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Figure 1 gives an overview of information on background radiation in the Universe. The reason to plot nu Inu is so that it is possible to read off the relative contributions to total energy density. What can be seen is that the Cosmic Microwave Background (CMB) is by far the dominant background. The CMB corresponds to an energy density of 0.260 eV cm-3, or a number density of 410 cm-3, corresponding to about 2 billion photons per baryon in the Universe today. On the figure, the next biggest background - almost two orders of magnitude down in energy contribution - is in the far-IR/sub-mm part of the spectrum, and believed to come from distant, dusty, star-forming galaxies. A little below that is the near-IR/optical background, coming from the sum of the emission of all the stars in all the galaxies we can observe. Then much lower are the X-ray and gamma-ray backgrounds, which come predominantly from active galactic nuclei.

Figure 1

Figure 1. A compilation of recent constraints on extragalactic diffuse background radiation. In terms of total energy the CMB dominates, with the Far-Infrared and Optical Backgrounds about a factor of 100 lower. These data are based upon the older compilation of primarily from Ressell & Turner 1990 [1], supplemented with more recent data from: Smoot 1997 [2] for the CMB; Lagache et al. 1999 [3] and Hauser et al. 1998 [4] for the FIB; Leinert et al. 1998 [5] for a near-IR to near-UV compilation; Dwek & Arendt 1998 [6] for the near-IR; Pozzetti et al. 1998 [7] for the optical; Miyaji et al. 1998 [8] and Gendreau et al. 1995 [9] for the X-ray; and Sreekumar et al. 1998 [10], Kappadath et al. 1999 [11] and Watanabe [12] for the gamma-ray. In the colour version lower limits are shown in red and upper limits in blue.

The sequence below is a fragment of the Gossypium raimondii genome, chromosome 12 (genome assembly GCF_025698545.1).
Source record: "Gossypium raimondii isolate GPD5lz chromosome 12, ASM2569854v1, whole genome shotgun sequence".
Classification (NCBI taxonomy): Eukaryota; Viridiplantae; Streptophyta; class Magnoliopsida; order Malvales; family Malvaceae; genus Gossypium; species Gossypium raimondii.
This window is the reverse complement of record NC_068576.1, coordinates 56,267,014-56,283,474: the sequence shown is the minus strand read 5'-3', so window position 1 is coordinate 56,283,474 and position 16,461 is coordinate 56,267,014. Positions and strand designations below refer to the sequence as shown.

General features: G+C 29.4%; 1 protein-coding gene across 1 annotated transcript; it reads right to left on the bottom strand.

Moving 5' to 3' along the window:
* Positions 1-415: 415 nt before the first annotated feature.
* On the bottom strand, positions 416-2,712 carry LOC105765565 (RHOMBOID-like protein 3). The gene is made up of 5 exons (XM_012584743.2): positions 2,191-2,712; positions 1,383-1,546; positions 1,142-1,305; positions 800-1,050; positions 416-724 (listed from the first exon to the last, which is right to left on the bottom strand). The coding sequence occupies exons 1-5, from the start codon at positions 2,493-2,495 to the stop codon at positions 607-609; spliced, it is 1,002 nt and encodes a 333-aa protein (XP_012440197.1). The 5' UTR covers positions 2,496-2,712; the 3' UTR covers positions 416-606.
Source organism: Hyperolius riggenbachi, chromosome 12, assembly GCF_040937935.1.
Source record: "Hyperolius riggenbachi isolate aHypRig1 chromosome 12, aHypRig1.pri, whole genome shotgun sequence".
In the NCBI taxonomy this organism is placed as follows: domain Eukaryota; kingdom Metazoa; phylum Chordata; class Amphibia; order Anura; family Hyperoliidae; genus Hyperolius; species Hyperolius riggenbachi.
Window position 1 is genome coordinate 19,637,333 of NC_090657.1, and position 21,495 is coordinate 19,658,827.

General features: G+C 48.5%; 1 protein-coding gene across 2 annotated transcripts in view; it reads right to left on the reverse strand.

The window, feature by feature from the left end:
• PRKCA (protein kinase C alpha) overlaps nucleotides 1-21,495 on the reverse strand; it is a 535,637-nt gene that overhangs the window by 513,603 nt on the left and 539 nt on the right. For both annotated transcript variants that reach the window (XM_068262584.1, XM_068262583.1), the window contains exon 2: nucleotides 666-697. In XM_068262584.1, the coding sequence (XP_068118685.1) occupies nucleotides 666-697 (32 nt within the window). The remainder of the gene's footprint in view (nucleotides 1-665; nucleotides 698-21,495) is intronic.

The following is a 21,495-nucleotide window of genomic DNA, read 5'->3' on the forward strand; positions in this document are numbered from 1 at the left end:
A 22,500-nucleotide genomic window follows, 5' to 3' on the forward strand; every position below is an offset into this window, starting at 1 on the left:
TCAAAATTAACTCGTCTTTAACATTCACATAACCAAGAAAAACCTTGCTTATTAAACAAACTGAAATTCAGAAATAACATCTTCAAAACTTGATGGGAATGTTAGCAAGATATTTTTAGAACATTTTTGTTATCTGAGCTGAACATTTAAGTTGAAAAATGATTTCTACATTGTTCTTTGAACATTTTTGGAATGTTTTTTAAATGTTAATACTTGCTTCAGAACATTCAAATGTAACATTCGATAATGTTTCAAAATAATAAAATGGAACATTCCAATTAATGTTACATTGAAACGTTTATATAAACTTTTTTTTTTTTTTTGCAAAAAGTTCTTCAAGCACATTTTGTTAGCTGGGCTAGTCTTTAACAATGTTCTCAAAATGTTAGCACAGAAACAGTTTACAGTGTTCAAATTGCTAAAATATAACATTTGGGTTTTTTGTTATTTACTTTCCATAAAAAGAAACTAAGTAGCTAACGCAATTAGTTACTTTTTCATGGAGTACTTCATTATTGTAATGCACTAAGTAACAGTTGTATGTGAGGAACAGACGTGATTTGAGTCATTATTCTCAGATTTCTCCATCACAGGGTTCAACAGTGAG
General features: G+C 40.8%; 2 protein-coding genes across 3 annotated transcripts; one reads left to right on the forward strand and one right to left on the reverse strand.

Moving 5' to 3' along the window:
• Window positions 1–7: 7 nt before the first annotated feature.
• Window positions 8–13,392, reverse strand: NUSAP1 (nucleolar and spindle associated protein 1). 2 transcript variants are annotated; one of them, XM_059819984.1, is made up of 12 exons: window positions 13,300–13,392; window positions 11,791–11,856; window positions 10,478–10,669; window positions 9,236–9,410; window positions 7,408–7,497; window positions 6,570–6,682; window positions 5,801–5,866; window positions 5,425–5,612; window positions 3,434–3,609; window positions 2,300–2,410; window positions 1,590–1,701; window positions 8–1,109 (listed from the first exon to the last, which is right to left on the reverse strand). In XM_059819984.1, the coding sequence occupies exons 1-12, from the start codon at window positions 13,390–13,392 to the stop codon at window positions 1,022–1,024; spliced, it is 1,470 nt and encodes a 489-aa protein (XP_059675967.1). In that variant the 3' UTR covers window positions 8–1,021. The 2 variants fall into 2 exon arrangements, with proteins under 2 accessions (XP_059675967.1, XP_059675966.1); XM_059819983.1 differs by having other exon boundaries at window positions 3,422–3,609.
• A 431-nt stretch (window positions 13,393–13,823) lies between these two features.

Apart from the CMB, there is no evidence for background emission arising from anything other than known sources of radiation: stars, gas and dust within galaxies. In other words, there is no reason to believe that decaying particles, for example, distributed throughout the Universe, are contributing much to the background, and hence these sorts of data can place constraints on exotic particles (e.g. [1]). The CMB is different, however. Its spectral shape is spectacularly well-fit by a blackbody [13, 14, 2], over more than 4 decades in frequency. The current best estimate of the CMB temperature is

Equation 1 (1)

[15]. The fact that the CMB is such a good blackbody is one of the pillars of the standard Big Bang model. The argument is that, since we can't even make such a good blackbody in the lab, the CMB needs to have originated from something in extraordinarily good thermal equilibrium. The only known source is the entire Universe, during an earlier epoch when it was very much hotter and denser. Together with the Hubble law for distant galaxies, this leads to a robust model in which the Universe used to be hot and dense, and has been cooling and expanding since then.

Since we know that the Universe consists mainly of hydrogen, we can calculate (see [16] for a recent update) that the Universe was ionized when it was hotter than about 4,000K (a lower temperature than you might have first guessed, because of the high photon-to-baryon ratio). Since the radiation redshifts just like T propto (1 + z), then that means the Universe recombined (1) at z appeq 1500. This was the time when the radiation last interacted with the matter (through electron scattering), and most CMB photons have been travelling freely since then. In models with typical parameters, this epoch corresponds to a time of around 300,000 years. The spectrum is thermalised (by double Compton and Bremsstrahlung) for times earlier than about 1 year, corresponding to z ~ 107. Hence particle decays, or other energy emitting processes, occurring over the redshift range 103 < z < 107, could leave an observable signature on the CMB spectrum (see e.g. [17]).